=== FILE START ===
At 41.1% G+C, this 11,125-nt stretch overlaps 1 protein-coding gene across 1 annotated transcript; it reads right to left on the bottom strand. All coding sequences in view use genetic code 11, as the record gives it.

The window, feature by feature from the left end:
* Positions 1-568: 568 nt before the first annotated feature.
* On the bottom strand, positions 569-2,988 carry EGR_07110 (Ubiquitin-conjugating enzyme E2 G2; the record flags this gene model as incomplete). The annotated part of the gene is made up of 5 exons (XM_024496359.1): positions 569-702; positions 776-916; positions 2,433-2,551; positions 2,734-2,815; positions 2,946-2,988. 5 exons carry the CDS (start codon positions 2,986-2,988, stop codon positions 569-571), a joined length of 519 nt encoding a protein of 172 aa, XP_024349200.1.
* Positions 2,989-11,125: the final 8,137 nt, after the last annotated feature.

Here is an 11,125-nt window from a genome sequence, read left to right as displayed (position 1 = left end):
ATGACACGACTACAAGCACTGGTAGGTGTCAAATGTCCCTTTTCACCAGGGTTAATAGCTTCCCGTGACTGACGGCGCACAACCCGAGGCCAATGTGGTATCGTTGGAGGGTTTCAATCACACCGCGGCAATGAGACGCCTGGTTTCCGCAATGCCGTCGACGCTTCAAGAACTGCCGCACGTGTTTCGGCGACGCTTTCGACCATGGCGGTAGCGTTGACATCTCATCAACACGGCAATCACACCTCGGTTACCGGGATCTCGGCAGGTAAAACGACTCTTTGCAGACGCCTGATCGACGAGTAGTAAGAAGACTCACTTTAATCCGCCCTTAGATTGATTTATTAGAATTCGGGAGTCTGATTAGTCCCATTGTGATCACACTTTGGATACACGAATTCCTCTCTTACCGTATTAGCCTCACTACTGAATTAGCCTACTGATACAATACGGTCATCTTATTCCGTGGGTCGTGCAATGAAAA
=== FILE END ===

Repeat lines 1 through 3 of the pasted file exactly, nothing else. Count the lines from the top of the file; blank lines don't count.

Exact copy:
At 41.1% G+C, this 11,125-nt stretch overlaps 1 protein-coding gene across 1 annotated transcript; it reads right to left on the bottom strand. All coding sequences in view use genetic code 11, as the record gives it.

The window, feature by feature from the left end:
* Positions 1-568: 568 nt before the first annotated feature.